And then head over to the faucet, and fill the jar up the rest of the way with cold water. Screw on the lid (making sure the tags of the tea bags are on the outside of the lid), and put it in a sunny spot outside. I like the railing of our back deck. Partially because it’s nice and sunny, but also partially because I can see it right outside the door in my kitchen when I walk by. I’ve been known to forget about a jar or two of sun tea in my life.
Depending on the heat of the day, the strength of the sun and how strong you like your tea, it could be as ready in as little as an hour, but I usually give it more like two or three out in the sunshine. It’s ready when it looks like…tea!
Pour it over ice in a Mason jar (seriously, that’s the only proper way to drink sun tea—out of a canning jar) and enjoy! If you have some fresh mint kicking around, put a few of those leaves in there for a really nice, refreshing summer drink.
Once my tea is done steeping, I do store it in the fridge—it will go bad if you let it sit out on the counter. Plus, that way it’s super cold and ready for enjoying anytime! I especially recommend it after you’ve spent all day working in the garden. Nothing tastes better.
Is sun tea a “thing” where you live? Do you have any food regionalisms that you love?
This post is sponsored by Ball Canning. All content and opinions are my own.
Read more about my sponsored post disclosure policy in the BTHR Bylaws.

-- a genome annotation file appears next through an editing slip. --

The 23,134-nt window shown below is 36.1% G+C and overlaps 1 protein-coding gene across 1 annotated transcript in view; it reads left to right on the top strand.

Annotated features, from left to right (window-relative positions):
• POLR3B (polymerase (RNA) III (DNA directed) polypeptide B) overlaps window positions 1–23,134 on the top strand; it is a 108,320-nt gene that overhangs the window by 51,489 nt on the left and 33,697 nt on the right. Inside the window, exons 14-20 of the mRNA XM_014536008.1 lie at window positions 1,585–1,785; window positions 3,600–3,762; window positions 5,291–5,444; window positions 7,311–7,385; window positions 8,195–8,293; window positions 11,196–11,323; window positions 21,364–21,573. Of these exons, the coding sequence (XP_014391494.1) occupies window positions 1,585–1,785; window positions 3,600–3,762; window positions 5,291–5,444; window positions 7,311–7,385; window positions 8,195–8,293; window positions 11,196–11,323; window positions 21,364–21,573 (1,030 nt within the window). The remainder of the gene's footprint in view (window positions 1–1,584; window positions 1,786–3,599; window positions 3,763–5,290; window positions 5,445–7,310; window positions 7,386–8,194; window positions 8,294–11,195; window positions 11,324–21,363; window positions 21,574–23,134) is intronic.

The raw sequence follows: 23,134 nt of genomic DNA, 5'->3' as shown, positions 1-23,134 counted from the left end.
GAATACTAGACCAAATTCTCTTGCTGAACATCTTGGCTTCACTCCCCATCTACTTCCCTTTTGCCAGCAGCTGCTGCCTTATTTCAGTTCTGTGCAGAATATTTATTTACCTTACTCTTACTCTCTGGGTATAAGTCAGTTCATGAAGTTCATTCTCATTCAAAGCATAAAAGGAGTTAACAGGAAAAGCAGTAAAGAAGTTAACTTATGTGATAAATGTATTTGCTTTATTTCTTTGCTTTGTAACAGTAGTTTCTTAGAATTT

I take a lot of pride in where I live. I know a lot of folks consider Indiana a “fly over state” and that might be a negative to the vast majority of citizens in this country, but I’ll let you in on a little bit of a secret—us Midwesterners enjoy the fact that we’re off the radar.
I love that I have neighbors who never will bother me unless I need them to, and then they’d give me the shirts off their backs. I love that I can drive for hours and hours and see little more than farmhouses and cornfields. I love that I can keep my car unlocked (and running) while I pop into the post office. And I love that I can drive up to any one of two dozen farm stands within a five mile radius in August and buy farm fresh cantaloupe by dropping a few quarters in an old coffee can.
Southern Indiana isn’t really well-known for a lot of stuff (other than being Louisville’s hat), but one thing we do excel at is making some seriously mean cantaloupes. In particular, Jackson County, Indiana—which is just north of where we live—is pretty well-known in the region as having the best cantaloupes in all of the Midwest. Folks drive hundreds of miles to visit this rural Indiana county just to grab a cantaloupe or two! I’m not sure what it is about this area that produces the sweetest, juiciest, biggest cantaloupes you’ll ever see, but I’m not complaining.
We only planted a handful of cantaloupe plants this year, but we have no less than 473,000 melons on the vines right now (not only are cantaloupes grown in this area incredibly delicious, but their also incredibly prolific). And as much as I love eating cantaloupe morning, noon, and night, the truth is, we’re a little bit overwhelmed with our haul. Melons are one of those summer items that can be really difficult to preserve for winter eating, but I figured it might be worth a shot to try turning some of our bounty into some jam to enjoy during those cold January nights. And, man, was that ever a good idea.